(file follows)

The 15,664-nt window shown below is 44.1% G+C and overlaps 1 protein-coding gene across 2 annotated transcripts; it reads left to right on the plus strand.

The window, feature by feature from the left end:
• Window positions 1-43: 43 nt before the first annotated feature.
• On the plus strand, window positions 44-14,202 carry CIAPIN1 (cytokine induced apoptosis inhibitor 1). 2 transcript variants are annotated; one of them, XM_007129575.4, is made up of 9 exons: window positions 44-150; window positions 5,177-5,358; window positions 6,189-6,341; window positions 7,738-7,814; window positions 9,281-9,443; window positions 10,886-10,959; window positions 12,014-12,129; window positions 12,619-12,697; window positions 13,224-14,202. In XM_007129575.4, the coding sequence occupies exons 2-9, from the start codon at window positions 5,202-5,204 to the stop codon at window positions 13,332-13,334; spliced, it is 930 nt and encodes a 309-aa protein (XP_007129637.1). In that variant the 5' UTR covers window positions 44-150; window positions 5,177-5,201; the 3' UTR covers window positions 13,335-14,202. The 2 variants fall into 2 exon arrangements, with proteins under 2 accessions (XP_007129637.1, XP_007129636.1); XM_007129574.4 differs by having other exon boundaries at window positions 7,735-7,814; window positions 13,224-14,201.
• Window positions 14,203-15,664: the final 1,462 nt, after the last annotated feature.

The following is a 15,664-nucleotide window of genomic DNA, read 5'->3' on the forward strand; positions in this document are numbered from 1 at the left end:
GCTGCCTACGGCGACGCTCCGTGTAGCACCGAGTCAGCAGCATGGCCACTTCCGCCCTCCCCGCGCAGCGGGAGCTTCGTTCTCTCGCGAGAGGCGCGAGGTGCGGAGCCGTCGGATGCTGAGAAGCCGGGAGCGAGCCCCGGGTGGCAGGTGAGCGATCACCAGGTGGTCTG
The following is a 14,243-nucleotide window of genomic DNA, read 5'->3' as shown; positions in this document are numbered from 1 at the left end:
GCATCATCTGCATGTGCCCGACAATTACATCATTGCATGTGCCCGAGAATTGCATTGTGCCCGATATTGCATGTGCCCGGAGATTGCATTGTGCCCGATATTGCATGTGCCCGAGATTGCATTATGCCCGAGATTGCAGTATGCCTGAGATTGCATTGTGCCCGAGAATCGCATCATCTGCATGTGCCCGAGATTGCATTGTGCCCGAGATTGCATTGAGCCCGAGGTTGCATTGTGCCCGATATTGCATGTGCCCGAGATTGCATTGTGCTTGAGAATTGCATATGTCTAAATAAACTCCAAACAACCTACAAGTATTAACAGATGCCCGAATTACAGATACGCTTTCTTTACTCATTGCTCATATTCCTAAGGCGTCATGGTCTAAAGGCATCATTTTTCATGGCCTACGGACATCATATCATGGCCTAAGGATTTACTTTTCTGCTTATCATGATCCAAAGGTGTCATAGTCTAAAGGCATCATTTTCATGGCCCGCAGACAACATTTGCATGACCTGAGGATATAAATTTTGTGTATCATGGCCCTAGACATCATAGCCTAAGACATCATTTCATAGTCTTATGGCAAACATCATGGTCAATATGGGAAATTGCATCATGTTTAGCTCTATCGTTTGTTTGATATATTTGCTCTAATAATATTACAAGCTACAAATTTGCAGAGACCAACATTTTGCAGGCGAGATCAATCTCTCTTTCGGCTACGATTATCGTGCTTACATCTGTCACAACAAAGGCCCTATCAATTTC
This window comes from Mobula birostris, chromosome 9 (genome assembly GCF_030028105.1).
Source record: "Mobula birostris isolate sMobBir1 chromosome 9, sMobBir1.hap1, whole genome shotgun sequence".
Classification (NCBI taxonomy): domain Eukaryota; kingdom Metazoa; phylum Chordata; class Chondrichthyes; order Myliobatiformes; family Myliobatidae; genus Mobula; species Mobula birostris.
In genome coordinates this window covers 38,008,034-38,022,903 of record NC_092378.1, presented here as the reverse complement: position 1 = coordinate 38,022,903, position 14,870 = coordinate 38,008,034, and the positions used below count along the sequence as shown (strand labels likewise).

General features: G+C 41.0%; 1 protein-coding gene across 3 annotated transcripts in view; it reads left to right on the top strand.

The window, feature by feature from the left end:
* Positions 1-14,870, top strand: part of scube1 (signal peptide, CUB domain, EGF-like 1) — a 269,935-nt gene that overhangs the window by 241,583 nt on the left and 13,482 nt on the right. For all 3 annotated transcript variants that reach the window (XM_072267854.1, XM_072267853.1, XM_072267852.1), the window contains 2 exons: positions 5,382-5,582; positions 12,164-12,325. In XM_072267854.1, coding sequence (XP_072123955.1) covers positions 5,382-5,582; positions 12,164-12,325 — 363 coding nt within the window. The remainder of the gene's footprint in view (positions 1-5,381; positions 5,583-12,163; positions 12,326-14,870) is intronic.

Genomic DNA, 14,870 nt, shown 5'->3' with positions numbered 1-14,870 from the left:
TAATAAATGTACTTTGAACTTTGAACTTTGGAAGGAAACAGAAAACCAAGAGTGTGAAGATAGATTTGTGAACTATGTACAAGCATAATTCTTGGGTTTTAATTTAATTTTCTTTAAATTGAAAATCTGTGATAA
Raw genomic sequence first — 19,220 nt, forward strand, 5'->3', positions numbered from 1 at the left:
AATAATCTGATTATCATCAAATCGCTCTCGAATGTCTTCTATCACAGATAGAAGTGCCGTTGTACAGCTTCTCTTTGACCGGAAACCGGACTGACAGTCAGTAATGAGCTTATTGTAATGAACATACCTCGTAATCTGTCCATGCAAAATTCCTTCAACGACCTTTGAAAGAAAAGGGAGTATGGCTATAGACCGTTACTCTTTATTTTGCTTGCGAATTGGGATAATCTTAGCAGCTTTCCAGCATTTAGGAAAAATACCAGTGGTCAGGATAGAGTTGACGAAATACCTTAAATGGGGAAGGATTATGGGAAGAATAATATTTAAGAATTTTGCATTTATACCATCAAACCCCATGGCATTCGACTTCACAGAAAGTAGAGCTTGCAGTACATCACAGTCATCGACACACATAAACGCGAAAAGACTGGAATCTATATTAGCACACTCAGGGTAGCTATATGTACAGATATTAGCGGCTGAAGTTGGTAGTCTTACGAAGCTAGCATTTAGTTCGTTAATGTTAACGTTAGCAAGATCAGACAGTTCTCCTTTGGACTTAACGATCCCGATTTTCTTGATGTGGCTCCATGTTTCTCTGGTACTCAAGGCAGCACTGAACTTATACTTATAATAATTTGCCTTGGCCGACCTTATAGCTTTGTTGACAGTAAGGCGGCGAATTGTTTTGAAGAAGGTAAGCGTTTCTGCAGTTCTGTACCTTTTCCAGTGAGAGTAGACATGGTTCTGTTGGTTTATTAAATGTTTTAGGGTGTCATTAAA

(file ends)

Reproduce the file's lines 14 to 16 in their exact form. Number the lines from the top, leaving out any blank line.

General features: G+C 41.0%; 1 protein-coding gene across 3 annotated transcripts in view; it reads left to right on the top strand.

The window, feature by feature from the left end:
* Positions 1-14,870, top strand: part of scube1 (signal peptide, CUB domain, EGF-like 1) — a 269,935-nt gene that overhangs the window by 241,583 nt on the left and 13,482 nt on the right. For all 3 annotated transcript variants that reach the window (XM_072267854.1, XM_072267853.1, XM_072267852.1), the window contains 2 exons: positions 5,382-5,582; positions 12,164-12,325. In XM_072267854.1, coding sequence (XP_072123955.1) covers positions 5,382-5,582; positions 12,164-12,325 — 363 coding nt within the window. The remainder of the gene's footprint in view (positions 1-5,381; positions 5,583-12,163; positions 12,326-14,870) is intronic.